Monday, December 31, 2012
Magnetic Letter Word Cards
Here's a quick activity we threw together today, using our wooden magnetic letters from Melissa and Doug. We stuck to uppercase, only.
Patrick's a month shy of his fourth birthday, and Peggy's a few months into being two. They're both starting to become interested in word building, so we've been looking for some interesting letter activities.
Working with an entire alphabet's worth of letters is overwhelming and distracting to them, so we cut our alphabet down to about 10 letters and drew up some quick word cards on cardstock.
On one side of the cardstock, I traced some basic 3-letter words. I kept to nouns, so they would be easily illustratable. Mimicking the magnet size exactly makes it easier for the child to find and match each letter, and has the added benefit of being a self-correcting challenge. Peggy confused the "C" and "G" a few times, but after placing them on the card and realizing that the lines didn't match up, she was able to fix her mistake without assistance.
Because bubble-letters look significantly different from written letters, I wrote each word in tiny print at the top of each card, and "read" the written word to them before talking about each bubble letter that made up that word.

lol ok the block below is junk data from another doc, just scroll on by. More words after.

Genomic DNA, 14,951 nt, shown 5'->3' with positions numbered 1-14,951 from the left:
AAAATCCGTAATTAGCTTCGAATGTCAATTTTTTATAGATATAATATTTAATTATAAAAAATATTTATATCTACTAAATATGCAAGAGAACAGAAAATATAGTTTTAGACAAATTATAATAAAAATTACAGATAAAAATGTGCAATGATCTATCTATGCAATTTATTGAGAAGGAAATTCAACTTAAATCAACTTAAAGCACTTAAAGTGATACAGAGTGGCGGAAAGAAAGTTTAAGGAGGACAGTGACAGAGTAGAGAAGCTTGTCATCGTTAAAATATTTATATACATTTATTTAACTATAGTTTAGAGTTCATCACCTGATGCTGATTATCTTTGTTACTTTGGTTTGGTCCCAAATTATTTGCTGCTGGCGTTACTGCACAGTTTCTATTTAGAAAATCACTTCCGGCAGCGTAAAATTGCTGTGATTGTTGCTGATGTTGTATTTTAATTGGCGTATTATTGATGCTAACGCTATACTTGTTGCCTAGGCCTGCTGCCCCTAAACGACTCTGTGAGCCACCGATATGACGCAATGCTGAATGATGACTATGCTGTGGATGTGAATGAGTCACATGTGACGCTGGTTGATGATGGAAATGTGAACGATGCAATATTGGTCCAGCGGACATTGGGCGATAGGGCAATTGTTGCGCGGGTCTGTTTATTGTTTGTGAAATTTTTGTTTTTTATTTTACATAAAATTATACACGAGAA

On the back of each card, I made a simple illustration of the word, and placed the cards picture-side up across the floor, for the kids to chose from.
I asked them to pick out a picture, then we talked about what that word might look like, based on the sounds we make when we say it. Then we'd flip the card over, look at our written words, and see if we were right!
Next, Patrick and Pegg looked through their small set of letters to see if they could find the right ones to build each word.
I made a total of six cards, which took about 30 minutes to trace, cut, and sketch. The activity entertained the kids for about 20 minutes, and I plan to use this set on a few more occasions.
On a side note, I usually give the kids a cookie sheet to stick their magnetic letters to, rather than working up to the fridge door. They can sit with the cookie sheet right on their laps, or set it on the floor between them. Smaller cookie sheets can make this activity a decent travel game.
Today I couldn't find a suitable cookie sheet for this purpose, so I tried something different; an upside-down meatloaf pan! It was super heavy-duty so the magnets stuck to it very well, and it was the perfect size for making 3 letter words.